If Disney succeeds in its deal to acquire top media assets from 21st Century Fox, its stake in jointlyowned streaming company Hulu will jump from 30% to 60%, with such other investors as Comcast at 30% ownership and Time Warner at 10%.
But how much is that Hulu LLC investment worth? Despite Hulu rocketing past 20 million subscribers recently, the company's financial losses continue to mount. BTIG analyst Richard Greenfield estimates that Hulu lost $920 million last year at the same time its owners plowed $1 billion into the business. Now Walt Disney Co. (NYSE: DIS) CFO Christine McCarthy has reported (per a Seeking Alpha transcript) that that Hulu's losses increased further in the second quarter of this fiscal year, "primarily driven by continued investments in programming and marketing, partially offset by higher subscription and advertising revenue."
That's not where the story ends either. Disney CEO Bob Iger went on to point out in the company's latest earnings report that if and when Disney completes the 21st Century Fox deal, it plans to continue driving more original programming into Hulu. More original programming means more money invested, and that's before Hulu has shown that it can generate any positive return.
In fact, Disney predicted at the end of Q1 that losses would rise substantially across the entire fiscal year 2018. It's expected that Disney will lose up to $250 million more this year compared to last.
Now compare Hulu with Netflix Inc. (Nasdaq: NFLX). Netflix reported $290 million in net income in its latest quarterly report on revenue of $3.7 billion. The streaming giant expects to spend between $7.5 and $8 billion on content in 2018, but its distribution channel now covers 125 million members globally, far outstripping Hulu's 20 million domestic subscribers. (See No Stopping Netflix.)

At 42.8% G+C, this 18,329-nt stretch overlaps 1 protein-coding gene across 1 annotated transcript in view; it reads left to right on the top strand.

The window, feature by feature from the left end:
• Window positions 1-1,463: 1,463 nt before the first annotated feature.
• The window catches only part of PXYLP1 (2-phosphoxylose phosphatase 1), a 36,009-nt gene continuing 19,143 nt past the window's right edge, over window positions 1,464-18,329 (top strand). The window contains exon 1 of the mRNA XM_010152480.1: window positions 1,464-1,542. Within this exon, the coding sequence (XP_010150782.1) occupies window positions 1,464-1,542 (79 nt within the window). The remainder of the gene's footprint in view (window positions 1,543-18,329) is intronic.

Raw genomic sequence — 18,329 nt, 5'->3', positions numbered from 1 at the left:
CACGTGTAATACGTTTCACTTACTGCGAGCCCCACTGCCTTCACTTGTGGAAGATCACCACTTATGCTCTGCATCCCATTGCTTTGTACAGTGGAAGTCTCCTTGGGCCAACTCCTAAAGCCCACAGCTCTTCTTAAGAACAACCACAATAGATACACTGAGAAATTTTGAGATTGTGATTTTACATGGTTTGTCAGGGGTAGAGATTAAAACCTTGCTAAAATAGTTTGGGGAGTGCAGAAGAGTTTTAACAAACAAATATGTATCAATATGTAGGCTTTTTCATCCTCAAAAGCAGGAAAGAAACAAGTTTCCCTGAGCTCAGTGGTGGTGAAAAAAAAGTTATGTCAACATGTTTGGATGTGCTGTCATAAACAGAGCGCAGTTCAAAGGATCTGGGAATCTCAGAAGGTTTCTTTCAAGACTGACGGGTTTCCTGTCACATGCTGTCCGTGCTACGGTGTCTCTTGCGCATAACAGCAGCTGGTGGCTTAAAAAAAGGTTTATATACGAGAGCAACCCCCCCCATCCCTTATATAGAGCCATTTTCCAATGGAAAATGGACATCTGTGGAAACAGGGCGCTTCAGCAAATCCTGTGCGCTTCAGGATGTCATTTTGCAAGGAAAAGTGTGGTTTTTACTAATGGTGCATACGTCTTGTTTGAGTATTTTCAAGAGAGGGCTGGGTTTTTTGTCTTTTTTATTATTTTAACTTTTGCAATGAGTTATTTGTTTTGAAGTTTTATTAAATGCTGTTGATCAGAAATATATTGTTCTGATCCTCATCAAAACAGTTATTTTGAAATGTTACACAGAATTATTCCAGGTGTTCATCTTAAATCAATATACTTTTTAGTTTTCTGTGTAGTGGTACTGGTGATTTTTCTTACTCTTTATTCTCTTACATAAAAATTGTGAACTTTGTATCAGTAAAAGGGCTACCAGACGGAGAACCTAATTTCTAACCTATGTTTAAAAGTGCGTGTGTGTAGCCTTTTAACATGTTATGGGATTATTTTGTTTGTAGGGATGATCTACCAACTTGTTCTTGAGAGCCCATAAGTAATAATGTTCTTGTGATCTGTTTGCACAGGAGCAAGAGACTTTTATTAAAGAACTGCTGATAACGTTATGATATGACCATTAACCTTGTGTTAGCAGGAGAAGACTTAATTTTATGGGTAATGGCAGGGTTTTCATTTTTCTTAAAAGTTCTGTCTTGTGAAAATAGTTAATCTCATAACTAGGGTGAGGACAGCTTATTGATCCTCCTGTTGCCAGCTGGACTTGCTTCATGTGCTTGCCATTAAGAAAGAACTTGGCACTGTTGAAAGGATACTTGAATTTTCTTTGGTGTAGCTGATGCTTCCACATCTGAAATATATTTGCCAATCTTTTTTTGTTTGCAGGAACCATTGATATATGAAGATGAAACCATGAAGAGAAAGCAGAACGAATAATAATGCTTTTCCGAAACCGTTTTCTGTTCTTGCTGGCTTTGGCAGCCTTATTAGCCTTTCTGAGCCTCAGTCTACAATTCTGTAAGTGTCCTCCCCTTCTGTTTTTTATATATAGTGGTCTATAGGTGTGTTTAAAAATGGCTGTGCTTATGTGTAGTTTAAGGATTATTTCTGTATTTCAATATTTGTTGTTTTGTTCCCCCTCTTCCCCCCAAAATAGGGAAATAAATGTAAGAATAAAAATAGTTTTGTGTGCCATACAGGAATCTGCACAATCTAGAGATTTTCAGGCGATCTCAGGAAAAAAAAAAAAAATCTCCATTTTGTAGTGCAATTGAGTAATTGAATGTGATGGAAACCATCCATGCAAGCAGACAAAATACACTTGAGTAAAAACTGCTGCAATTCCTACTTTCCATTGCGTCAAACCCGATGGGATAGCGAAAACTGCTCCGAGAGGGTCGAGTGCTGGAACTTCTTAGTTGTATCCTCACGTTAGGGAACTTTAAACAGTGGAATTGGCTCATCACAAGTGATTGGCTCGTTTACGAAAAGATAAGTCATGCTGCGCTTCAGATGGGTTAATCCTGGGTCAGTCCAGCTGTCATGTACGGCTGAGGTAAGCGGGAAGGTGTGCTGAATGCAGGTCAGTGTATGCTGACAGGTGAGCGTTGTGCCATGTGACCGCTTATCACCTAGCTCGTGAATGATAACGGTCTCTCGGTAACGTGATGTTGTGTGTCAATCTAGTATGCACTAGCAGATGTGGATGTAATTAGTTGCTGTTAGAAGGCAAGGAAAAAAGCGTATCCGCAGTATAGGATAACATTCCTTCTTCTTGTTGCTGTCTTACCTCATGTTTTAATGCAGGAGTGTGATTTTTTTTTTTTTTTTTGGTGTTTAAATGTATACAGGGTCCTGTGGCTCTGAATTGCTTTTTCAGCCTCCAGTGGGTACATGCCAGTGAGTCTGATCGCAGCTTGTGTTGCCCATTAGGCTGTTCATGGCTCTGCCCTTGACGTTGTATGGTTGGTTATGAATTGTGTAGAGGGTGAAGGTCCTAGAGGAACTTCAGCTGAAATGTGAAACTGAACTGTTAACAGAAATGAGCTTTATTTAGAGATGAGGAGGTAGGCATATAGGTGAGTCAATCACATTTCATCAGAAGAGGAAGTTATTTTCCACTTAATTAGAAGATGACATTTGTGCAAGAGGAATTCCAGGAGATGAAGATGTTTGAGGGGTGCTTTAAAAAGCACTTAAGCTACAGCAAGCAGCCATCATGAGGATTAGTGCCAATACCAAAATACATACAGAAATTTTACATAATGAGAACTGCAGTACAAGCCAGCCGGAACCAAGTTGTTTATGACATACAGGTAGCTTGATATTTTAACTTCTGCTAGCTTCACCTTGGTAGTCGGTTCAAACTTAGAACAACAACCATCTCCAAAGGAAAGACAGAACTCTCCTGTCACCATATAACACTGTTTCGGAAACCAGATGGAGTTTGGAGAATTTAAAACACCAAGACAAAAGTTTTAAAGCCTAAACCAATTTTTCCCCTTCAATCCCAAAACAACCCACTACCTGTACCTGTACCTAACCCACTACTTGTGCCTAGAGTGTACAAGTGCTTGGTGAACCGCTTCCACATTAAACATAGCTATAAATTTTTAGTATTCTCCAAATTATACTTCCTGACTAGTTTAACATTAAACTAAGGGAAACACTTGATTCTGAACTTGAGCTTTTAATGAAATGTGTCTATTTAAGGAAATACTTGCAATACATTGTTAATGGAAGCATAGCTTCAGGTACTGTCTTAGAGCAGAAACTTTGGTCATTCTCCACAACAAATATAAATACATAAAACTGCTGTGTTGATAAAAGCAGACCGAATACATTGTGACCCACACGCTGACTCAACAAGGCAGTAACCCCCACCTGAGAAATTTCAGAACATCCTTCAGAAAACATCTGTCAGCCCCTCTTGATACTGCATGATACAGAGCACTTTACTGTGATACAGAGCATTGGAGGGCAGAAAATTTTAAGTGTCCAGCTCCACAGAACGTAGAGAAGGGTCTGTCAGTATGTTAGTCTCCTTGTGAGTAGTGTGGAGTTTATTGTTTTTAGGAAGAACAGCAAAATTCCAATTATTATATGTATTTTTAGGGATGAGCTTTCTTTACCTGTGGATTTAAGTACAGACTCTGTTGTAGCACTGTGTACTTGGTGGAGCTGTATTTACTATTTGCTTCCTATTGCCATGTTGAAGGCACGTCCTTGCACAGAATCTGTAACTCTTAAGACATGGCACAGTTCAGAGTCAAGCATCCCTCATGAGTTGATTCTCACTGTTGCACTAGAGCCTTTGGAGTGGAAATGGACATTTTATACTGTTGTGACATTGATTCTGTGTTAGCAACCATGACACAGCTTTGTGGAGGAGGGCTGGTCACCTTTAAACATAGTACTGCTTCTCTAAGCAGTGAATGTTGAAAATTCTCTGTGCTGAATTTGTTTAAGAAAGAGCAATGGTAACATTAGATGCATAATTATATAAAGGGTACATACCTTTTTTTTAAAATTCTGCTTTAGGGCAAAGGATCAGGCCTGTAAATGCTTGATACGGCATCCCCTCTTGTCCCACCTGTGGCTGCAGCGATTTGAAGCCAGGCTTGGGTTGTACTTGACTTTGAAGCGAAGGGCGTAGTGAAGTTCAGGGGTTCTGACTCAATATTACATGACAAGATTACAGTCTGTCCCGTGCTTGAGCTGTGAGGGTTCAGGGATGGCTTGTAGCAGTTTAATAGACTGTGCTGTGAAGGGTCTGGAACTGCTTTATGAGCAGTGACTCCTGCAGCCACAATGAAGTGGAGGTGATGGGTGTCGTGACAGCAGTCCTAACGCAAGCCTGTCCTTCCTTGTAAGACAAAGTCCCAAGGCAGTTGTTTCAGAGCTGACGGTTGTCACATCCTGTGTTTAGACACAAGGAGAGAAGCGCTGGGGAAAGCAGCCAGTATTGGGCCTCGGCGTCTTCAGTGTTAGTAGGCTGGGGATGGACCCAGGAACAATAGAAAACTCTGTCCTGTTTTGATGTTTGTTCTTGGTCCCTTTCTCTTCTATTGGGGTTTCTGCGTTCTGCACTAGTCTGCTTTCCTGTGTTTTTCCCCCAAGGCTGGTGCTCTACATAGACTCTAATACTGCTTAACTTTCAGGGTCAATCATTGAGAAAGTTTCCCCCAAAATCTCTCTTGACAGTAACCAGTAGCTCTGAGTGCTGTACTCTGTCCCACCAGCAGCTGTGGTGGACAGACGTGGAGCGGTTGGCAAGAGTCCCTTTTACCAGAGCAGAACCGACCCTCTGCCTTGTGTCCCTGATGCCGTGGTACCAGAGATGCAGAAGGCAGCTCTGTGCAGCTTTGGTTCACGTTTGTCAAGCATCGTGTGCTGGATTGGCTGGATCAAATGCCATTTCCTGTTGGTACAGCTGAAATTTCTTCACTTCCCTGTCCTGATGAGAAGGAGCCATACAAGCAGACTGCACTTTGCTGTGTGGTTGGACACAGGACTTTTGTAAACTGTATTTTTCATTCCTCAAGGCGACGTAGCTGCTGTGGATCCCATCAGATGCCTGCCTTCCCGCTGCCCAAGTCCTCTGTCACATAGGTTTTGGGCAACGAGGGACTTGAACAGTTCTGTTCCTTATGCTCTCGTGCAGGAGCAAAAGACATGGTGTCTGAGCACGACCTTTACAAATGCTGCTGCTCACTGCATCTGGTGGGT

The interest in Hulu despite negative financials comes from the fact that major media companies feel they need distribution scale to go along with their content assets. While Hulu may be less than a sixth the size of Netflix, it still offers a better alternative than trying to build an online audience from scratch. Disney is already starting at square one with a new digital streaming product devoted to franchise Disney content that it plans to debut in 2019. If it can avoid the same with more typical television fare, so much the better. (See Disney Joins OTT Bandwagon.)
Meanwhile, on the other end of the spectrum, the threat of AT&T Inc. (NYSE: T) closing its deal to acquire Time Warner Inc. (NYSE: TWX) is enough to put pressure on rival distributers to add content to their arsenals. The AT&T transaction is reportedly why Comcast Corp. (Nasdaq: CMCSA, CMCSK) is getting more aggressive about winning the bidding war for Fox. (See Comcast Seeks $60B Loan for New Fox Bid – Report.)
If Comcast wins, it would also flip the script on Hulu ownership. The cable giant would become majority owner in the online venture, with Disney and Time Warner (AT&T?) together taking up a minority 40% stake.
Hulu is only a fraction of the larger Fox deal that Disney and Comcast are warring over, but it is still a noteworthy part of the portfolio. While none of the streaming video competitors on the market today come close to Netflix in scale, Hulu has at least risen above the current layer of ankle-biters -- which includes DirecTV Now, CBS All Access, Sling TV and others -- that are stuck with a few million subscribers or less.
Unfortunately for Hulu's owners, it sounds like the online endeavor will still be a money pit for some time to come.
— Mari Silbey, Senior Editor, Light Reading